The items vary from artsy metallic flowerpots and a glow-in-the-dark human determine in a state of wrestle, to bronze sculptures their pal Han gave them years in the past as a present for his or her now-adult son, their solely baby.

“Some people who don’t know us think we sell antiques ,” says Ng, 55, who additionally collects prints and work.

One cheeky sculpture is a ceramic finger by the late pioneer artist Ng Eng Teng. Lim, who is satisfied that it should be a center finger, purchased it at an exhibition for about $750.

Another quirky piece is by Japanese artist Toshimatsu Kuremoto, that includes a picket squashedbaseball construction coated with aluminium, with an epoxy figurine balancing on high. They purchased it for about $1,300 at a recent artwork truthful in Singapore two years in the past.

“I create human figures too,” says Lim. “And whenever you see somebody working nicely with the medium or having a very good composition, you recognize his craft.

“Usually, it’s not the work itself that influences me, but the artist’s spirit. Sai Por, for example, is really hardworking. When I see the artwork, I think of the person,” he provides.

“Actually, it’s very simple… We know these people. Sometimes we support each other… If (the work) is fun, we like it and the price is reasonable, we will buy it.”



Ceramics artist Madhvi Subrahmanian exchanged a porcelain work of her personal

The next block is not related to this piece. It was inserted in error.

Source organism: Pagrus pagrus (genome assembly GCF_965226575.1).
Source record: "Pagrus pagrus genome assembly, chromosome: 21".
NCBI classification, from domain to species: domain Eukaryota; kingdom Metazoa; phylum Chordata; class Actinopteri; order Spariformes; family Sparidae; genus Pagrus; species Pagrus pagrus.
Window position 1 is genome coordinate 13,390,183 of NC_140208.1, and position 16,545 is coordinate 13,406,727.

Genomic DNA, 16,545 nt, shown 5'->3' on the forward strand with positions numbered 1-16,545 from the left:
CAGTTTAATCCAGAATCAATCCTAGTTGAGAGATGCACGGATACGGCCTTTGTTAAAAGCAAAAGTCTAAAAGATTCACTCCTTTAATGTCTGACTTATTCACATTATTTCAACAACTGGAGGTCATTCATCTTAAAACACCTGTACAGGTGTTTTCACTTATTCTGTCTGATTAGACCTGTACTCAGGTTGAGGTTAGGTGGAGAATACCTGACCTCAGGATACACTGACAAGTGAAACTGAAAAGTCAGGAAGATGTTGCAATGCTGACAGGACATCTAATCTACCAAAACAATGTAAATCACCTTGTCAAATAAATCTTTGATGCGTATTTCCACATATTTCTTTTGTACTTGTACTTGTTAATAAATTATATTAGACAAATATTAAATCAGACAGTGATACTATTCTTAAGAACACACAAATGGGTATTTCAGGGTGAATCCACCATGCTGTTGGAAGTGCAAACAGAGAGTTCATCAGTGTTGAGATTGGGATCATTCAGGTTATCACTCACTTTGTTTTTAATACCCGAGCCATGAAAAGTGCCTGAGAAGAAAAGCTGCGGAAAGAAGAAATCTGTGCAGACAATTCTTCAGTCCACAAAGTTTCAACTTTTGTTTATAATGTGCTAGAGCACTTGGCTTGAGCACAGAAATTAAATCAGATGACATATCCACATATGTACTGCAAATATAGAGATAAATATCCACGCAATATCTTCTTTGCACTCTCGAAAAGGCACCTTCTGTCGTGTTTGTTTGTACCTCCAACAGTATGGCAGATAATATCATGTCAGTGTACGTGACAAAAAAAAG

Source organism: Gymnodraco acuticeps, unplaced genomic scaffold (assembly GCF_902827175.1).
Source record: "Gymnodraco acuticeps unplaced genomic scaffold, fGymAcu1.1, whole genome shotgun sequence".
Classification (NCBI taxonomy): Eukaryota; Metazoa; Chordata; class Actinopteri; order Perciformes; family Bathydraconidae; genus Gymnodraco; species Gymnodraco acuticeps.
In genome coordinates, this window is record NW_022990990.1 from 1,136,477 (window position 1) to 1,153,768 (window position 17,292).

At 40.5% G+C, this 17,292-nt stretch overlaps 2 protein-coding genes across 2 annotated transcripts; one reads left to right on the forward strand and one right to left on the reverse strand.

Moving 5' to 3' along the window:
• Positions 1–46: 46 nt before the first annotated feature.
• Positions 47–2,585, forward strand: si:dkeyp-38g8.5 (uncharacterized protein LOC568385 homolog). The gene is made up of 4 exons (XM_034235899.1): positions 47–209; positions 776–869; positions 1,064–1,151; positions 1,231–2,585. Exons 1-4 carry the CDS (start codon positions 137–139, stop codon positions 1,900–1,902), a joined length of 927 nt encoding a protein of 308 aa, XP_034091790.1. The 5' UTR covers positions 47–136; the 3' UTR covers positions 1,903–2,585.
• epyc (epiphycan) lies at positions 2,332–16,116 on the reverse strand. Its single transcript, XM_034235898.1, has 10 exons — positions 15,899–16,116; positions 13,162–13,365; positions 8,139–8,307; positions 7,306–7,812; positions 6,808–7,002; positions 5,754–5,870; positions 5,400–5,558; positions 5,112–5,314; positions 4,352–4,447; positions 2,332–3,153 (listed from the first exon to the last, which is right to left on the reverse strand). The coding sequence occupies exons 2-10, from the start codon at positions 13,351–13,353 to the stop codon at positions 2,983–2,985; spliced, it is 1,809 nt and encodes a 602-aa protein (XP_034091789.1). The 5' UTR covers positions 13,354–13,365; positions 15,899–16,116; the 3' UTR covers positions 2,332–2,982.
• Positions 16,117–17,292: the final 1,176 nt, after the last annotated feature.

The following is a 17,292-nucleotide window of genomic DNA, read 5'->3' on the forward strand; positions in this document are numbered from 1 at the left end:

for a rattan sculpture by Cambodian artist Sopheap Pich, long-established within the 
form of the letter “S” within the Khmer alphabet. ST PHOTO: KELVIN CHNG

Bartering her artwork to construct up a set

Ceramics artist Madhvi Subrahmanian might have a superb collection of sculptures, work, and vintage furnishings in the lounge of her condominium close to Bukit Timah, however she would be the first to say that she shouldn’t be a lot of a “collector”.

“I’m not interested in so-called blue-chip artists,” says the full-time artist and curator, who is in her early 50s. “I only buy things I know I want to live with. Each one is connected to a memory.”

Mumbai-born Madhvi is thought for her natural, earthy ceramic works that break the mould – from latticed constructions impressed by the form of her pregnant womb to massive scale obelisk-like “seedpods”.

She has had solo exhibitions in Singapore, India and the United States and helped curate India’s first Ceramics Triennale this 12 months.

Some of the works by different artists that she owns are, fairly actually, priceless. She acquired quite a lot of them by swopping her personal items for them.

A prized artefact from one such barter commerce is an ethereal rattan sculpture by Cambodian artist Sopheap Pich, long-established within the form of the letter “S” within the Khmer alphabet. Pich’s works, which frequently function rattan and bamboo, have been exhibited on the New York’s Metropolitan Museum of Art and Singapore’s National Gallery, amongst different areas.

Madhvi is an enormous admirer of Pich’s work. He gave the work to her and picked her sculpture, a 15-inch porcelain work known as Tree Of Life, in alternate.

Aside from Pich’s sculpture, which she shows on a facet desk, she has a number of works by well-known Indian artists.

One of them is a paper on canvas piece by the late Indian abstractionist Mehlli Gobhai – known as the Mark Rothko of Mumbai.